What Really Happens After a Miscarriage
This article originally appeared on xoJane.com.
WARNING: There is unabashed TMI about to happen up in here.
I've spent the past month since my miscarriage poking around for information that would help me understand the science of what was happening to my body in normal-speak. Unsurprisingly, much of the writing around miscarriages seeks to avoid the “gross” realities of what happens to female bodies. That stuff lives in the comments section. But I’m not going to feel ashamed about what my body is doing. Instead, I’m going to write about it.
One month ago, I was almost seven weeks pregnant. I had finally weaned myself off my SSRI. I was having predictably terrible morning sickness. My boobs were seriously sore. I was one week shy of visiting the OB/GYN for my first ultrasound. And then I had a miscarriage.
I had a relatively easy miscarriage, which is to say that I had some bad cramping that lasted a few days and only a couple of hours of heavy bleeding. I also had a complete miscarriage, which meant that I didn’t have to schedule a D&C. There were no baby bits left behind that needed scraping out.
While staring at the ultrasound of my empty uterus the next day at the doctor’s office was sad and frustrating, it also meant that my body was that much closer to “back to normal.” My morning sickness disappeared the day after I miscarried and my breasts stopped aching a couple of days later.
Two weeks after the miscarriage, I ovulated. I always know when that’s happening because I have two days of clear, mucus-y discharge and a slight discomfort on my left side. Real talk –- my reproductive system runs like a well-oiled, reliable automobile. I’ve only been late three times in my life, twice due to extreme physical stress and once due to, well, the pregnancy.
VIDEO: Pregnant Carrie Underwood Reveals She Suffered 3 Miscarriages in the Last Two Year
When the morning sickness and boob-soreness faded, I was upset with my body for so quickly forgetting it had been pregnant. I was still processing what had happened -– the pregnancy and its disappearance. But by the time I ovulated, I was ready to get back to regularly scheduled programming. I knew that many women don’t immediately return to their usual menstrual cycles, and was weirdly proud of my body’s timeliness. Sure, it kicked that fetus out of my womb (probably because my body knew it wasn’t a viable fetus). But look –- my uterus was now back in action and right on time!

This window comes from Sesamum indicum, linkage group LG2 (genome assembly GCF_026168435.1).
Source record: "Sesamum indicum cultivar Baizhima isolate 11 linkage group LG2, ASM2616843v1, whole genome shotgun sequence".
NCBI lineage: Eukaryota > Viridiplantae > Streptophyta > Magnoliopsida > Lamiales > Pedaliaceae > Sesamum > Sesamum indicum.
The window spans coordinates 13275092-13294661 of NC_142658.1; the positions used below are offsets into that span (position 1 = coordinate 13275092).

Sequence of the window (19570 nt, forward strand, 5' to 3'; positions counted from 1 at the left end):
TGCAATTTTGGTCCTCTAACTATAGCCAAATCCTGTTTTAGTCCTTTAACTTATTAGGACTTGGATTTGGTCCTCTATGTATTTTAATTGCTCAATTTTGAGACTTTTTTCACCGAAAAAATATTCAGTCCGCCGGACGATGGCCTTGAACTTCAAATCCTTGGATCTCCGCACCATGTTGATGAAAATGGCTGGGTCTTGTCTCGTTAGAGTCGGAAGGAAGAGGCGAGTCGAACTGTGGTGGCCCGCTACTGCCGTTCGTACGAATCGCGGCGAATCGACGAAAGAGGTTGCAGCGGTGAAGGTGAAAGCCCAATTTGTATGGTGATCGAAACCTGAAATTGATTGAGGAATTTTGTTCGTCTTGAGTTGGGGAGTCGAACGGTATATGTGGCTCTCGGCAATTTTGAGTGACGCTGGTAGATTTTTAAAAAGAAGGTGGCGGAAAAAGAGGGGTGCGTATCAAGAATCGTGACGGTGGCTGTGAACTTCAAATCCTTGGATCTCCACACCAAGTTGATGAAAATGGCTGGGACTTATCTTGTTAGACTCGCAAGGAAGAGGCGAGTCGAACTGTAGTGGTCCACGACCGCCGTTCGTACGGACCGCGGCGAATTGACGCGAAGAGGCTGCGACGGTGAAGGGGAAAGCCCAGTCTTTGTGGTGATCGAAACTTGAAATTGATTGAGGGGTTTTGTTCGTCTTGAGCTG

The first day of my period usually happens about two weeks after I ovulate. Last Saturday, two weeks to the day after the successful ovulating, I woke up with strong, painful cramps. Like the worst cramps I’d ever had multiplied by a zillion.
Heavy bleeding continued through the day, and there were a couple of darkly colored clots. I took to the Internet and found the same discomforting advice everywhere: Your first period after a miscarriage could be different from your regular period in any number of ways. Lighter, heavier, longer, shorter. More painful, less painful. Shedding leftover pregnancy material or not. It was like reading the side effects of a cold medicine and learning that the likely ones are all cold-like symptoms.
So when I woke up on Sunday to a clean pad, and I only lightly spotted through Sunday and Monday, I figured I’d had a heavy, short period and was done. Next month would be regular and the miscarriage was behind me. Alas, nothing is ever that simple.
On Monday night, the killer cramps kicked up again. By Tuesday morning, I was bleeding heavily. I was also passing more clots, although this time they were a mix of pink, bright clots and darker, more sinister-looking clots.
The first step to making sure that this was a period and that my body understood I wasn’t still pregnant/miscarrying was to take a pregnancy test. The post-miscarriage bloodwork had shown that I still had a small amount of hCG, the pregnancy hormone, in my body (25 mIU/ml). By now, I should have zero. An early-detection home pregnancy kit will find hormone levels as low as 15-25 hCG mIU/ml.
Peeing on that stick and hoping for a negative felt ironic. But I got two clear negatives. My body was in fact flushing out that extra-thick lining the OB had pointed to on the ultrasound, leftover from when my uterus thought it was going to grow a baby. This is likely all very normal. Knowing that doesn’t make it any easier that, for the last 48 hours, it’s felt like I’m miscarrying all over again. Except more pain and blood this time.
Any illusion of having regained control over my body is gone. Maybe the larger lesson here -– and I’m not sure I’ll ever really learn this one because I’m nothing if not a control freak –- is that we never have any true control over the fragile inner workings of our bodies. We can make choices that might influence those inner workings, but a great deal of our health is just out of our hands. Especially when it comes to pregnancy, miscarriage and menstruation.
I do have a better understanding now of why the OB suggested waiting two cycles before considering getting pregnant again. It’s apparent that my body is still readjusting from the seven weeks of fetus-growing. And I have a different kind of respect for how much my body can and will handle. Even when my mind is reeling, my body does what it needs to do.
That said, I just really want this to be over. I want to put the miscarriage behind me, not to pretend it didn’t happen, but to know it’s done happening. I keep hoping that the next time I go to the bathroom, the bleeding will have stopped or slowed. Or at least the clots won’t appear. Or maybe could just the cramping ease up a bit?
I’m clinging to the knowledge that at the end of this period-from-hell my miscarriage really will be over. Because if there is anything left in there, trust me, it’s coming out now.
Our bodies are a wonderland. Or sometimes, a haunted house.